Luxury, Transfunctionalisation and Dispensability

Marketing is a search for something material or mystical. Theoretically, marketing is about filling gaps or voids which leave people in a state of discomfort, displeasure and dissatisfaction.  Many brands therefore operate within the realm of what is needed; these fulfill need gaps, expressed or otherwise. Accordingly there are products and brands, the absence of which is likely to result in a state of annoyance and discomfort.  A necessity is something unavoidable or indispensable. Necessary goods are the ones which are essential for survival; hence they are indispensible like food, shelter and water. But no absolutes exist.  A necessary good for someone may be luxury for the other. Sunscreen lotion may be necessary for a working executive but luxury for a construction worker.

Luxury on the other hand is non-essential or unnecessary.  Luxuries certainly bring pleasure comfort but their absence is not likely to put life at risk. A watch is necessary for an MNC’s executive but Rolex is not. His travel to office is essential but driving a BMW is not.  And his signing of paper is indispensible part of his job but writing with a Mont Blanc is not. Luxuries in this conceptualization are un-necessary, dispensable and avoidable. So the big question is how marketers transform their inessential wares into something deeply coveted, cherished and wanted. The market for luxuries is huge and growing.  Luxury is a two tiered phenomenon.  First, the luxury connotations prevail at goods categories level and secondly, at the brand level.

Absence of a necessity creates a condition of discomfort and this gives rise to their marketing justification.  But then what justifications do luxury brands offer? So why must luxury brands like Mercedes, Jimmy Choo, Louis Vuitton, Harry Winston, Vertu, Hermes, Macallan Single Malt, Chanel, and Ralph Lauren be bought? Luxury brands develop their justification not by fulfilling the discomfort or annoyance void by functionality. The first building block at the heart of a luxury brand is its ‘inessentiality’. Luxury brands do not address to annoyances and discomforts rather they subvert brand narrative by pushing it into the realm of inessential, something which is dispensable for survival. The discourse about essential or functionality is opposite of the concept of luxury. Luxury in this construction implies discovering something material or immaterial that falls outside the boundary of the ‘essential’.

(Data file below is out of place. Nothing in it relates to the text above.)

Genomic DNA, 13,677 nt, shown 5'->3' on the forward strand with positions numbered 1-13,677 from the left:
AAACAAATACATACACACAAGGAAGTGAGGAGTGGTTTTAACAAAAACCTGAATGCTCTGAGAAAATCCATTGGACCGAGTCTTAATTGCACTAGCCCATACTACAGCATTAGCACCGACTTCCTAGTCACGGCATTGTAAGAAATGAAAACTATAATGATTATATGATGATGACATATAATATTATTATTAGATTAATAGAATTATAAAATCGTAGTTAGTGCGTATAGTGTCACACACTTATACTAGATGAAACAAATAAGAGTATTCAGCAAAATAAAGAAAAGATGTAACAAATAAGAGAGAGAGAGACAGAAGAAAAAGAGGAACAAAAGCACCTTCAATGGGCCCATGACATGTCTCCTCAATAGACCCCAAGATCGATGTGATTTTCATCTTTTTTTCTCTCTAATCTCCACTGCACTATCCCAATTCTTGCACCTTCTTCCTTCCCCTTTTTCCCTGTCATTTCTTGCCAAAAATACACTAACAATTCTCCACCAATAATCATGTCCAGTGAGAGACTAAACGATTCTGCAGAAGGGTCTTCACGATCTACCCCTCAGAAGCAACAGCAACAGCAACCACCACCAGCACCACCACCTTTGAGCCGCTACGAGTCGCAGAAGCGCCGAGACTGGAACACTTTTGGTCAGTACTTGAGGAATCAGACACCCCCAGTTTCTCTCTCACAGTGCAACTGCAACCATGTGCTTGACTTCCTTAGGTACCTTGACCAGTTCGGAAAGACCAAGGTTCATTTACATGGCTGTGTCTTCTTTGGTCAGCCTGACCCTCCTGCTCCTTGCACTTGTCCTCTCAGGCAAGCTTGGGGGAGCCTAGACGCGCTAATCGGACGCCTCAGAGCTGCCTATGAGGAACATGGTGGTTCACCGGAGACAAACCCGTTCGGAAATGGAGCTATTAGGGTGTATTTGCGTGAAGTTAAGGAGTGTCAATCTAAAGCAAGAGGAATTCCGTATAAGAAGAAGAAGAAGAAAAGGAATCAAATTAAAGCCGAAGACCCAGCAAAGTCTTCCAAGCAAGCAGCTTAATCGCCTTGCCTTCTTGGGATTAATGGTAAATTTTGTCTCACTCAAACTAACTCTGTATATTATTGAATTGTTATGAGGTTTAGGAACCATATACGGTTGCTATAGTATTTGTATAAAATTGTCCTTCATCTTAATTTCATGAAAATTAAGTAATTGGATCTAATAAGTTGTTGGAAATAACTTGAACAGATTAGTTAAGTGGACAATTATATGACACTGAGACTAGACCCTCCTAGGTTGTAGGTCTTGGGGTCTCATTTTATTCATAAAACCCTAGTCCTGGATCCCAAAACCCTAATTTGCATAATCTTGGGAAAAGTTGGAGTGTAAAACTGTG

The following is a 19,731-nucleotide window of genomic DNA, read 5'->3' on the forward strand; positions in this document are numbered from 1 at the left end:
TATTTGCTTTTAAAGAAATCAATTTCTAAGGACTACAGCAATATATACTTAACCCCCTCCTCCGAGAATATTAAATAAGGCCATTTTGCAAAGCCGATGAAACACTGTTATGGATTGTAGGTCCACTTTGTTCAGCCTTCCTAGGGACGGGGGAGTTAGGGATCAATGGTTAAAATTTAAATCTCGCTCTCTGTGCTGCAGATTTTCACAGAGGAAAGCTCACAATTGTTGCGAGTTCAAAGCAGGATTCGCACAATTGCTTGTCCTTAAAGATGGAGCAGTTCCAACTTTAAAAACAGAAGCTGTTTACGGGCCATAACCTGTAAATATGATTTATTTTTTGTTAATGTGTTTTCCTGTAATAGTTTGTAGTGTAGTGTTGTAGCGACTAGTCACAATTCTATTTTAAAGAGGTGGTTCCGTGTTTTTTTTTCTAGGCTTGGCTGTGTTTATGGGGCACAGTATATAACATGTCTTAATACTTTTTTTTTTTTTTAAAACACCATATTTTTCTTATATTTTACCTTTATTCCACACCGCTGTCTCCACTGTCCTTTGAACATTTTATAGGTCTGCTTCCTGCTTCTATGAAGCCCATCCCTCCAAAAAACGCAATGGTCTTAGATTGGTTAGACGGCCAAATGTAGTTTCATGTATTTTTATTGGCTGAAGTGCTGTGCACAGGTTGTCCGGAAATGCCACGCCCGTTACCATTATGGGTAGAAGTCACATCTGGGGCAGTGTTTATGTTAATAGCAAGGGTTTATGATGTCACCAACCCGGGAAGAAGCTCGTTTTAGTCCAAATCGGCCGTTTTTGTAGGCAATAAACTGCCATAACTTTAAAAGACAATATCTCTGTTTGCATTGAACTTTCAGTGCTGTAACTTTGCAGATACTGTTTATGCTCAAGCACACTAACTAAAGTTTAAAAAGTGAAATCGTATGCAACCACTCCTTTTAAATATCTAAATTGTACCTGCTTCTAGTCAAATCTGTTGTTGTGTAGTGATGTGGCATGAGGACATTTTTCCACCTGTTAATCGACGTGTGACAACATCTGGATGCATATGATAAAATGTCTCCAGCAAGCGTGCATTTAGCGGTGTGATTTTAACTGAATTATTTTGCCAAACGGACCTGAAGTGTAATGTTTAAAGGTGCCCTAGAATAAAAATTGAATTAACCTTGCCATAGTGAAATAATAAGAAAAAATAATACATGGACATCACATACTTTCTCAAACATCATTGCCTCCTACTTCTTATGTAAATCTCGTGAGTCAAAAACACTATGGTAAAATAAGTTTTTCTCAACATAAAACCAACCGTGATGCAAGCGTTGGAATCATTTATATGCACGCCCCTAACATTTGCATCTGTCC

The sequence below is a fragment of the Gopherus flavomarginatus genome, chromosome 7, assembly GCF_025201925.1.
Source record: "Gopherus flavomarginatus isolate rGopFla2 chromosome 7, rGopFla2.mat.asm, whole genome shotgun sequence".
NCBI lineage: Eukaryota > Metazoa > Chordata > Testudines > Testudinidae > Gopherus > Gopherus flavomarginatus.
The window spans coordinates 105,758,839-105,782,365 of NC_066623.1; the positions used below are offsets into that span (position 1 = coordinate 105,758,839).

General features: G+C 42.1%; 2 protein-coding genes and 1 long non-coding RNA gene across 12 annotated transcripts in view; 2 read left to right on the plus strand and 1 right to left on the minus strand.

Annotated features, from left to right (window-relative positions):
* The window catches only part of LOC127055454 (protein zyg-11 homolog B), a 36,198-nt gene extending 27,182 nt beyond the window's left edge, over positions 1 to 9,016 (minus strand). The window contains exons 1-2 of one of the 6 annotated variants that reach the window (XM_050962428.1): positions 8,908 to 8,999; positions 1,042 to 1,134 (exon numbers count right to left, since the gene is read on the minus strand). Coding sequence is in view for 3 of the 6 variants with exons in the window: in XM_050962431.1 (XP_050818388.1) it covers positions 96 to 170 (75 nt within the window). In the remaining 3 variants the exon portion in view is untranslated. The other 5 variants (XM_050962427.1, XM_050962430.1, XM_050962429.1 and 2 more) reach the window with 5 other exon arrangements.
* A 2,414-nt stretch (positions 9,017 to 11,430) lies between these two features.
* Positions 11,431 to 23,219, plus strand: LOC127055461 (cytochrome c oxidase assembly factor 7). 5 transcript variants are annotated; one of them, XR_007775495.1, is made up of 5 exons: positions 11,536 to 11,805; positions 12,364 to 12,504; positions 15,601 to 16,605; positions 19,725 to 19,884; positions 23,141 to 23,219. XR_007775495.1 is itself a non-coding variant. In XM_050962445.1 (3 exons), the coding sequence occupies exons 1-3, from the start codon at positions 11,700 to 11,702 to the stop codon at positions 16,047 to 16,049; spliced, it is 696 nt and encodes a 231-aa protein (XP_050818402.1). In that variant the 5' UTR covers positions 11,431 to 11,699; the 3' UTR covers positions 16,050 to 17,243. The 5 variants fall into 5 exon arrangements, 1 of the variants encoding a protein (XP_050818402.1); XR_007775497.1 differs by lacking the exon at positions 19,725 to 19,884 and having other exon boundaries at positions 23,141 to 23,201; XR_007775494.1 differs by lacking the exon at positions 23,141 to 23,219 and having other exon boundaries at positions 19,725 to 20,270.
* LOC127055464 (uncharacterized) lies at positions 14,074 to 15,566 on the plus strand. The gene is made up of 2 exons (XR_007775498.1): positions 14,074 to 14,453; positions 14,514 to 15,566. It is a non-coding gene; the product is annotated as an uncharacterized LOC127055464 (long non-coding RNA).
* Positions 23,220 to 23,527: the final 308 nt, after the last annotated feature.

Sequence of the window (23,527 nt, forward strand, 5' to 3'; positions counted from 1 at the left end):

Is the concept of luxury universal? Luxury is a culturally constructed phenomenon.  For instance, a high carat diamond may not hold any luxury connotations for an African tribe. This is also true for brand building, the connotations or symbolism signifying (Nichole Kidman/ diamond dial for Omega Ladymatic) luxury depends upon culture.  A car denotes a vehicle but a BMW connotes luxury which is more than a car. A watch denotes a time keeping device but Rolex connotes luxury.  Luxury making is about making appearances and disappearances. In both these cases, the objects (car and watch) fade into background and some symbolic construction comes to forefront.

Luxury branding is about investing something ‘extra’ into a product.  This may take physical or non-physical form. Luxury brands transform the way they are looked at by their consumers. But then there is not universal way of looking at things. The way of looking at things is culturally determined. Culture supplies values, codes and norms which are then applied to decode meaning.  Objects can be viewed employing physical, mechanical, economic or social perspective.  Meanings operate at two levels. The first order meaning is about what it denotes and is functionally determined. The second order meaning or connotation is creation by the process of transfunctionalisation . Initially an object is devoid of any sign value. Luxury is not about denotation or functionality, it is about connotation.  The sign value (brand as signifier) is constructed by an interplay of socio-cultural process. Marketers use cultural as sign system to achieve this transformation, in which mass media plays a dominant role. Here the product is made to stand for something that it is inherently not by and interplay of signs and codes drawn from the culture.

A semiotic study of luxury watch brands revealed interesting findings as to how these time keeping devices are transfunctionlised into pieces of luxury- unique and highly desirable.  The five codes used by these brands were:  transfunctionalisation into jewelry which takes the watch away from its functionality. It is signified through design aspects like looks, diamonds, bracelets and availability at jewelry stores.  Second, luxury signified through quality or what is inside the case of a watch- the technology.  It is expressed through complications of movement, precision, sapphire glass etc.  Then there a code relate to jewelry is about watch’s construction with precious metals and materials like diamonds and gold. And lastly luxury is about scarcity and exclusivity. These brands create an impression of scarcity by not letting their brands available everywhere.    

Making of a luxury brand is about transformation of an object into a construct of imagination by systematic conversion of exchange value into sign value.


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